University of Michigan

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The logo of the University of Michigan Wolverines
A view of Central Campus

The University of Michigan (Michigan or UMich) is a public research university in Ann Arbor, Michigan. Founded in 1817 by an act of the old Michigan Territory, as the Catholepistemiad, or the University of Michigania, 20 years before the territory became a state, the university is Michigan's oldest. The institution was moved to Ann Arbor in 1837 onto 40 acres (16 ha) of what is now known as Central Campus, a U.S. historic district. Since its establishment in Ann Arbor, the university has expanded to include some 500 buildings spread out over the city. The university has been governed by an elected board of regents independently of the state since 1850, when the state's second constitution was officially adopted.


  • An uncommon education for the common man.
    • Said of the University by James Burrill Angell. See James J. Duderstadt, A University for the 21st Century (University of Michigan Press: 2000), p. 201.
    • University President James J. Duderstadt commented that: "If there is a particular phrase that captures the spirit of the university," it is this one. See Stephen James Nelson, Leaders in the Crucible: The Moral Voice of College Presidents (Greenwood: 2000), p. 126. It is said to be "the most celebrated phrase in University of Michigan lore," reflecting the "egalitarian notion that a student's merit," rather than wealth or connections, should govern. See David Halberstam, Defining a Nation: Our America and the Source of Its Strength (National Geographic: 2006), p. 108.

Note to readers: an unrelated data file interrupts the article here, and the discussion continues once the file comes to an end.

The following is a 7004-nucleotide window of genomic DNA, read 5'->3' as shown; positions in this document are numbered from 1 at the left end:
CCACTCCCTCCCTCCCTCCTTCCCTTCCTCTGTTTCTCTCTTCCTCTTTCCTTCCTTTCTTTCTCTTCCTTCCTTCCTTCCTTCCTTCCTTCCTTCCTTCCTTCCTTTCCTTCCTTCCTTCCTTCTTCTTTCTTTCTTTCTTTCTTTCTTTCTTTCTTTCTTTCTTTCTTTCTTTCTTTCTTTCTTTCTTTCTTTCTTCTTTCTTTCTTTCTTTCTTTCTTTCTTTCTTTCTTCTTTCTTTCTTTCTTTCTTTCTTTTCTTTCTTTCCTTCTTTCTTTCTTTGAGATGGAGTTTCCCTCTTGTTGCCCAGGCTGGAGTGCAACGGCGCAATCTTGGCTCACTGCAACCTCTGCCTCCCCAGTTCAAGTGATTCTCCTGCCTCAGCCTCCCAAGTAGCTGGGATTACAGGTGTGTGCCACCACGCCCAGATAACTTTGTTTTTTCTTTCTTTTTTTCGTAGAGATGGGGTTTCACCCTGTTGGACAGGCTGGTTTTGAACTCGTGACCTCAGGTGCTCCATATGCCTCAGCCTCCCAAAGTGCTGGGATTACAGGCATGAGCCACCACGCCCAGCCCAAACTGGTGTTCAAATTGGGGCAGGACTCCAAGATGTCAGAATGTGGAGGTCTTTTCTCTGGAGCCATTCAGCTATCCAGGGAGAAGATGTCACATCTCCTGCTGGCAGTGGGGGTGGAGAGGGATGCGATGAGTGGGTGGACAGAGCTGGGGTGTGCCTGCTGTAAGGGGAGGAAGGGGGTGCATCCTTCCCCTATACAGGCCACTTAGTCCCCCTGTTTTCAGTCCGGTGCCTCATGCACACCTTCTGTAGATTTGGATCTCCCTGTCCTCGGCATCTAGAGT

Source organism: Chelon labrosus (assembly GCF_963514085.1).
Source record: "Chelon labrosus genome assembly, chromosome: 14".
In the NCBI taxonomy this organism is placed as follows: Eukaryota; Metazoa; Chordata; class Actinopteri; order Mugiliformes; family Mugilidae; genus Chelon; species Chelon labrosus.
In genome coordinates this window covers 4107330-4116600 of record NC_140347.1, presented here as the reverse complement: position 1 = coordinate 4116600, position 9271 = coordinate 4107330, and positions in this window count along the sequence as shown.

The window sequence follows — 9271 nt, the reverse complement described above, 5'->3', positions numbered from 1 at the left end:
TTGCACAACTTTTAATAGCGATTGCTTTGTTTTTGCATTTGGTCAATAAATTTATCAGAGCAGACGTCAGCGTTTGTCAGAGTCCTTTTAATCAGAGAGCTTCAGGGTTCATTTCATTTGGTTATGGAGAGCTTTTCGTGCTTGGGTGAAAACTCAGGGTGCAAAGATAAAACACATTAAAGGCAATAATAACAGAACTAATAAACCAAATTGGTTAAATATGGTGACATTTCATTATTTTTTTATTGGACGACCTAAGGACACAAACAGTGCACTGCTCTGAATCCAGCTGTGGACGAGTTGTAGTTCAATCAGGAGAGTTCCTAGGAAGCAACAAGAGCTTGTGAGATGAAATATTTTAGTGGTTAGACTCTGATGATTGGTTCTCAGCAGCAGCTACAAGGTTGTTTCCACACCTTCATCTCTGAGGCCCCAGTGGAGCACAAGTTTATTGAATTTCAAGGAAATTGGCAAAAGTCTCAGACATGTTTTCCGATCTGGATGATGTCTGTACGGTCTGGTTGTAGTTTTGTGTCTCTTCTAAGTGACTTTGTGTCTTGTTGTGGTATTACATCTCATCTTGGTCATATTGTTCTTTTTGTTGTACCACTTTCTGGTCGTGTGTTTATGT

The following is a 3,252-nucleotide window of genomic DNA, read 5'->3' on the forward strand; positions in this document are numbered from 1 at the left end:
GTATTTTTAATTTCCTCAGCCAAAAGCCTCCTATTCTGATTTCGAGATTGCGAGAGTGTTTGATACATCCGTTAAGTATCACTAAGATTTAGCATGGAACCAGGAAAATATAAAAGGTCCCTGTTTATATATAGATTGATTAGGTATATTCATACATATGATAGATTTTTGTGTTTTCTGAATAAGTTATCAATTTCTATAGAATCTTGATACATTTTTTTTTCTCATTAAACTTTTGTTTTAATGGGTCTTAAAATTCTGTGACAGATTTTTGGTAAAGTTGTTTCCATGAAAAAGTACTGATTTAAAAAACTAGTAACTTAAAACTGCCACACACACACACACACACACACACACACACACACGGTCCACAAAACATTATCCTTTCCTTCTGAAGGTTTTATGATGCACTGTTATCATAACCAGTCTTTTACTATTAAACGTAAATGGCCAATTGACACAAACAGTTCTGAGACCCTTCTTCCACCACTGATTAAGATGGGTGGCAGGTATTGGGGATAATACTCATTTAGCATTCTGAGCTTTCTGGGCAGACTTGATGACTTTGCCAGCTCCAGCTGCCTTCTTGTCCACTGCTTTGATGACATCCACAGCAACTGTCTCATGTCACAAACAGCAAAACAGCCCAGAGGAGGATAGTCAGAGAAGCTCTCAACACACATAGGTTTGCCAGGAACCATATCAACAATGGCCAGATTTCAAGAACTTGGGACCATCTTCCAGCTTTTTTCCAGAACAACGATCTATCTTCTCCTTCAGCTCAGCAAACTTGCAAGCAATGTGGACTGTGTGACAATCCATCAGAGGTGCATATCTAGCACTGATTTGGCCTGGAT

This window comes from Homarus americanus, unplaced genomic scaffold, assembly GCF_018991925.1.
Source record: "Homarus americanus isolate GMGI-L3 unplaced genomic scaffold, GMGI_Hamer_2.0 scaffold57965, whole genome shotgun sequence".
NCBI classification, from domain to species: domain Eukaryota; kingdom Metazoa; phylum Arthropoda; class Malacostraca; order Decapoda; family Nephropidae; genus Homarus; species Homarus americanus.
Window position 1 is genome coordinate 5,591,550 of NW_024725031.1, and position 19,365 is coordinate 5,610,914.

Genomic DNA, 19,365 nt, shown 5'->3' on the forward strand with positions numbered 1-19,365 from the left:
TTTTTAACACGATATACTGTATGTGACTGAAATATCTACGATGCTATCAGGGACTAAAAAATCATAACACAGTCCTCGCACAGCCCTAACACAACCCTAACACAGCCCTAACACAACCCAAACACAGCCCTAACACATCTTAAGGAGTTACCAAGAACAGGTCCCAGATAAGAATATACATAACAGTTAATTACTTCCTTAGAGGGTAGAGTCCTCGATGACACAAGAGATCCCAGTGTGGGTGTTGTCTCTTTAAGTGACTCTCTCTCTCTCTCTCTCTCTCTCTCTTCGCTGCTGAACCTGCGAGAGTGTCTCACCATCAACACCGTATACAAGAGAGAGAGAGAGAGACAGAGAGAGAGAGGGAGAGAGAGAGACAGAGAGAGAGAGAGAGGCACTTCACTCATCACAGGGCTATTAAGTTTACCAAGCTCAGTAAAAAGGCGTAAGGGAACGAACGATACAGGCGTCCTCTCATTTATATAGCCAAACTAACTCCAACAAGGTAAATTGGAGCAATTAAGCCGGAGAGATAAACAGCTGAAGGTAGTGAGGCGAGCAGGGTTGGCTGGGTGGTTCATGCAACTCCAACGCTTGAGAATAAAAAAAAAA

• Hail! to the victors valiant / Hail! to the conqu'ring heroes / Hail! Hail! to Michigan, / The champions of the West!
    • Louis Elbel, "The Victors" (1898), the University's fight song
  • I want to express my thanks to you, as a graduate of the Michigan of the East, Harvard University ...
    How many of you who are going to be doctors, are willing to spend your days in Ghana? Technicians or engineers, how many of you are willing to work in the Foreign Service and spend your lives traveling around the world? On your willingness to do that, not merely to serve one year or two years in the service, but on your willingness to contribute part of your life to this country, I think will depend the answer whether a free society can compete. I think it can! And I think Americans are willing to contribute. But the effort must be far greater than we have ever made in the past.
    • John F. Kennedy, speech at 2 a.m. on October 14, 1960 on the steps of the Michigan Union on the University of Michigan campus, announcing his vision for the Peace Corps. The first line is a pun on the saying that Michigan is "the Harvard of the West." See Remarks of Senator John F. Kennedy, Peace Corps; Stanley Meisler, When the World Calls: The Inside Story of the Peace Corps and Its First Fifty Years (Beacon: 2011), p. 13; Robert Dallek and Terry Golway, Let Every Nation Know: John F. Kennedy in His Own Words (Sourcebooks: 2007), p. 85.
  • Believing that the character of the law schools determines the character of the legal profession, I wish to aid in enlarging the scope and improving the standards of the law schools by aiding the one from which I graduated, namely, the Law School of the University of Michigan.
    • From the will of William W. Cook, lawyer and philanthropist who contributed $20 million in 1920 to construct the University's noted Law Quadrangle. See Margaret A. Leary, "William W. Cook: Brief Biography" (October 2006), University of Michigan Law Library; Gregory L. Cascione, Philanthropists in Higher Education: Institutional, Biographical, and Religious Motivations for Giving (Psychology Press: 2003), p. 33.